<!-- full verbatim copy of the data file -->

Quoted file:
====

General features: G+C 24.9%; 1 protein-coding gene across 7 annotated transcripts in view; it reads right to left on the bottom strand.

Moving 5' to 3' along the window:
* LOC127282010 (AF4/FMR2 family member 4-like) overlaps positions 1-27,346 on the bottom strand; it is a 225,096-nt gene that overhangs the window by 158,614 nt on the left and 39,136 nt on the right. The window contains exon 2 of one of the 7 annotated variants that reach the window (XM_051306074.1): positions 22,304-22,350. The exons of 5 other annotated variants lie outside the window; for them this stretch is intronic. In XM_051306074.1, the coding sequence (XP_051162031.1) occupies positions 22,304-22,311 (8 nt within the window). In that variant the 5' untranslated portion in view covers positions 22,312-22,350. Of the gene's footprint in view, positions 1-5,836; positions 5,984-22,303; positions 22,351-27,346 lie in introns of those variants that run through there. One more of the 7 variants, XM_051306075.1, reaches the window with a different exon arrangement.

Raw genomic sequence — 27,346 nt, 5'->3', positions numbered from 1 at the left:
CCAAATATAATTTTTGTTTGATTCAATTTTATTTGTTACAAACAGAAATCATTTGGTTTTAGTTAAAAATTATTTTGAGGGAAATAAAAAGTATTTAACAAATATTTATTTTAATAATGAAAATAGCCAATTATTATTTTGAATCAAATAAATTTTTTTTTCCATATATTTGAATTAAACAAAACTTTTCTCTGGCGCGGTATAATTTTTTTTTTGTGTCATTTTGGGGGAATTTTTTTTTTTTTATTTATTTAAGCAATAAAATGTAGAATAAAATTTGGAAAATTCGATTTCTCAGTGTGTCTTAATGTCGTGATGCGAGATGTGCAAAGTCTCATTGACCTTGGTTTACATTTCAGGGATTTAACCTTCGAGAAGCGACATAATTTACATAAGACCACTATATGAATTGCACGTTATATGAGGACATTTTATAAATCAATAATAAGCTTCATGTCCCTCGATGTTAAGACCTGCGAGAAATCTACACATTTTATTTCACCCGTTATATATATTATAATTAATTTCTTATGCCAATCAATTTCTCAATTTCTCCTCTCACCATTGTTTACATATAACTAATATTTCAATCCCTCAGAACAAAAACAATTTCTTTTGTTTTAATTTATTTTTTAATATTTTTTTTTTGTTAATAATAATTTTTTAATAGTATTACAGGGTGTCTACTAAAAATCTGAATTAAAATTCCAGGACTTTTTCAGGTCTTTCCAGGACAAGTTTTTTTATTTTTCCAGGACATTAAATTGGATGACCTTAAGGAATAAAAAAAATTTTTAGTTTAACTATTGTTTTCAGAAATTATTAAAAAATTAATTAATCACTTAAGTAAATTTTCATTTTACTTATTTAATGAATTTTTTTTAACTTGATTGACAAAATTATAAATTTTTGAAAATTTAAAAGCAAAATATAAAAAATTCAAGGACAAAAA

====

General features: G+C 24.9%; 1 protein-coding gene across 7 annotated transcripts in view; it reads right to left on the bottom strand.

Moving 5' to 3' along the window:
* LOC127282010 (AF4/FMR2 family member 4-like) overlaps positions 1-27,346 on the bottom strand; it is a 225,096-nt gene that overhangs the window by 158,614 nt on the left and 39,136 nt on the right. The window contains exon 2 of one of the 7 annotated variants that reach the window (XM_051306074.1): positions 22,304-22,350. The exons of 5 other annotated variants lie outside the window; for them this stretch is intronic. In XM_051306074.1, the coding sequence (XP_051162031.1) occupies positions 22,304-22,311 (8 nt within the window). In that variant the 5' untranslated portion in view covers positions 22,312-22,350. Of the gene's footprint in view, positions 1-5,836; positions 5,984-22,303; positions 22,351-27,346 lie in introns of those variants that run through there. One more of the 7 variants, XM_051306075.1, reaches the window with a different exon arrangement.

Raw genomic sequence — 27,346 nt, 5'->3', positions numbered from 1 at the left:
CCAAATATAATTTTTGTTTGATTCAATTTTATTTGTTACAAACAGAAATCATTTGGTTTTAGTTAAAAATTATTTTGAGGGAAATAAAAAGTATTTAACAAATATTTATTTTAATAATGAAAATAGCCAATTATTATTTTGAATCAAATAAATTTTTTTTTCCATATATTTGAATTAAACAAAACTTTTCTCTGGCGCGGTATAATTTTTTTTTTGTGTCATTTTGGGGGAATTTTTTTTTTTTTATTTATTTAAGCAATAAAATGTAGAATAAAATTTGGAAAATTCGATTTCTCAGTGTGTCTTAATGTCGTGATGCGAGATGTGCAAAGTCTCATTGACCTTGGTTTACATTTCAGGGATTTAACCTTCGAGAAGCGACATAATTTACATAAGACCACTATATGAATTGCACGTTATATGAGGACATTTTATAAATCAATAATAAGCTTCATGTCCCTCGATGTTAAGACCTGCGAGAAATCTACACATTTTATTTCACCCGTTATATATATTATAATTAATTTCTTATGCCAATCAATTTCTCAATTTCTCCTCTCACCATTGTTTACATATAACTAATATTTCAATCCCTCAGAACAAAAACAATTTCTTTTGTTTTAATTTATTTTTTAATATTTTTTTTTTGTTAATAATAATTTTTTAATAGTATTACAGGGTGTCTACTAAAAATCTGAATTAAAATTCCAGGACTTTTTCAGGTCTTTCCAGGACAAGTTTTTTTATTTTTCCAGGACATTAAATTGGATGACCTTAAGGAATAAAAAAAATTTTTAGTTTAACTATTGTTTTCAGAAATTATTAAAAAATTAATTAATCACTTAAGTAAATTTTCATTTTACTTATTTAATGAATTTTTTTTAACTTGATTGACAAAATTATAAATTTTTGAAAATTTAAAAGCAAAATATAAAAAATTCAAGGACAAAAA